Catching up with Former Kings Forward Tony Granato - LA Kings Insider

LA Kings Insider has questions. Tony Granato has answers.

A fan favorite in LA during his seven seasons with the club, Granato on the ice was both feisty and productive, including three straight 30-goal seasons.

Following a 13-year NHL playing career that spanned 380 games with the Kings (plus 52 playoff games including his key role on the 1993 Kings and their run to the Stanley Cup Final) he also excelled with the Rangers and the Sharks before he transitioned into coaching. He has served as head coach with the Avalanche and as an assistant with the Red Wings and Penguins.

Granato currently works at the University of Wisconsin as the head coach at his alma mater. He has been on the job in Madison for four seasons, and Alex Turcotte, the Kings’ number one draft pick in 2019, played under Granato this past season before turning pro in March.

Tony recently answered these questions from LAKI –

Q: How are you enjoying your role at Wisconsin?
A: I love the fact that I am working with young players who have a dream of playing in the NHL. Our school has a tremendous amount of tradition and history – 87 guys have played in the NHL including a future King in Alex Turcotte. My goal now is to help these young players. I would love for them to have an opportunity at a career I was fortunate enough to have. That part has been a lot of fun as has being back on a college campus and being around young student-athletes. It is great.

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Q: When did coaching come into focus for you?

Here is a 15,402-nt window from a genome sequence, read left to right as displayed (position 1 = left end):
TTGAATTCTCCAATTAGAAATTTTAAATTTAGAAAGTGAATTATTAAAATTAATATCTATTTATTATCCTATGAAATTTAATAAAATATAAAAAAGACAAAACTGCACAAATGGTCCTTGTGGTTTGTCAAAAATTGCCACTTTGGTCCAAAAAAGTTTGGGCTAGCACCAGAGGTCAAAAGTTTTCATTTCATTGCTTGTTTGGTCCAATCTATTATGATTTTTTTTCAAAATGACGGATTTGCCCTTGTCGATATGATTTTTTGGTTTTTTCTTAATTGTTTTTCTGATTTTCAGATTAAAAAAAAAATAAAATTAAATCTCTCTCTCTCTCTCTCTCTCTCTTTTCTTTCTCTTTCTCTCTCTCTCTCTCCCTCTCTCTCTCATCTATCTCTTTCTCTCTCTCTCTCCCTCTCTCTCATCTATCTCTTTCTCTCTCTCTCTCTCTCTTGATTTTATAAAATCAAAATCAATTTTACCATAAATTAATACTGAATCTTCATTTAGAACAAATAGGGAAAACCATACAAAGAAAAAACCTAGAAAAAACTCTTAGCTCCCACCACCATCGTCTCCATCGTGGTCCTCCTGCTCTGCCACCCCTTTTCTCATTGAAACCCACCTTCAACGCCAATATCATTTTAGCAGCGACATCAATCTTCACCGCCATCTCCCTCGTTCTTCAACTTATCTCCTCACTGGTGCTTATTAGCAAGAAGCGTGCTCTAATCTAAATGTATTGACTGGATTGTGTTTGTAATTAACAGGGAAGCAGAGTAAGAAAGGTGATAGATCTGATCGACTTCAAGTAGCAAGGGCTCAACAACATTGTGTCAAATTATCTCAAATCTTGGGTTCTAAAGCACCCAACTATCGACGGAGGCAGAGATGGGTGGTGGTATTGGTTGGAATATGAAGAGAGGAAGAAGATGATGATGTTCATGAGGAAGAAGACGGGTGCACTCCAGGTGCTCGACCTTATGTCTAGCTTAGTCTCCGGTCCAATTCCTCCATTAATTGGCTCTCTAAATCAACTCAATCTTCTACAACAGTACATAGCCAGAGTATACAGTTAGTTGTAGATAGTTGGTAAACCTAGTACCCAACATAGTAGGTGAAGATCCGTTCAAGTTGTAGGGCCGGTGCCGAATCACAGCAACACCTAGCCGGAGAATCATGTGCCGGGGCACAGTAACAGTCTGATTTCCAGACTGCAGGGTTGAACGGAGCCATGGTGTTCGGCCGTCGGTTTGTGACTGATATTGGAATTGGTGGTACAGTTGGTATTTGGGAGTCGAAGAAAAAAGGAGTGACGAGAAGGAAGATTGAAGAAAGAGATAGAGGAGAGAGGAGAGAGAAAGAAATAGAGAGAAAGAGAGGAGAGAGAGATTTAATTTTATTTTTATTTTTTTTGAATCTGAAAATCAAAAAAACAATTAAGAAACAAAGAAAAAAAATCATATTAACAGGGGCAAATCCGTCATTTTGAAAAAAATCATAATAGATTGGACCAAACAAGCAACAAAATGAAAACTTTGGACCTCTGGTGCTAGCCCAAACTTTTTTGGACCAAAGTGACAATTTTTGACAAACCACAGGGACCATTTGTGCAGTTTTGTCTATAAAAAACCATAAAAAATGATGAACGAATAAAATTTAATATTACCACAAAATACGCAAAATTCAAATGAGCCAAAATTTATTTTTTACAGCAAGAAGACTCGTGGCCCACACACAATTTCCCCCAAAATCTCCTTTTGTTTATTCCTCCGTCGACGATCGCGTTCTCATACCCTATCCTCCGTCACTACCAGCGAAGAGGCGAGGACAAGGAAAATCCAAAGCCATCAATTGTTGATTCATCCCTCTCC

A: It was in 1996. I had the head injury and it was potentially career-ending. At that point the game was taken away from me for six months. It makes you ask yourself a lot of questions and it comes with a lot of anxiety for sure. I was able to come back and play but it was then that I started to plan a post-playing career. Hockey has always been special to me and my family. My dream was to stay in the game and to keep that as part of my life. It has been a family sport. I tried broadcasting but missed the team component. Then I got into coaching with Colorado and I have gotten to be around some phenomenal players since. I have been lucky to work with great general managers too.

Q: What are biggest changes in college hockey now compared to your time?
A: I think the mindset of the players is different. Back then you got drafted and rarely heard from your pro team. Now you have the player development aspect. It is full-time and it impacts the guys who are drafted. With the Kings it is guys like Mike Donnelly and Jarret Stoll in conjunction with Rob (Blake) and Luc (Robitaille). Kids now are under more of a microscope and it moves fast and the kids need to be ready. The skillset and quality of depth in college hockey now is remarkable as well. With 60 D-1 teams there is not an easy game. The 55th ranked team will go out and find a way to compete with skill and effectiveness that makes you work for every inch of ice. But the big thing is the development departments that NHL teams have now. I was also lucky to have played with so many good players during my time in college.

Q: Did you envision Rob Blake, then your teammate with the Kings, as a future GM?
A: First off, Blakey was one of those teammates who had your back. He knew the game but he also understood camaraderie. He was good at making your teammates understand the connection between the locker room and the ice. He is a team player. Rob, like myself, was lucky to have played for captains like Wayne Gretzky and Luc and Dave Taylor. Those guys all learned from one another and cherished the environment to push each other and to be better. Let’s not forget that Rob came from a small town of Simcoe, Ontario. When he got to LA it was a little culture shock. But his adjustment, learning and paying attention to what goes on around him is tremendous, as is his work ethic. He has a willingness to try and find ways to get better. Some GMs today were seemingly handed jobs because of who they are. Rob Blake worked his tail off and prepared and grinded to get to where he is at today. He is detail oriented and I really admire him. He is set up nice with his staff – development and building though the draft. Lots of depth. The Kings are in a great position to have success. I personally am excited.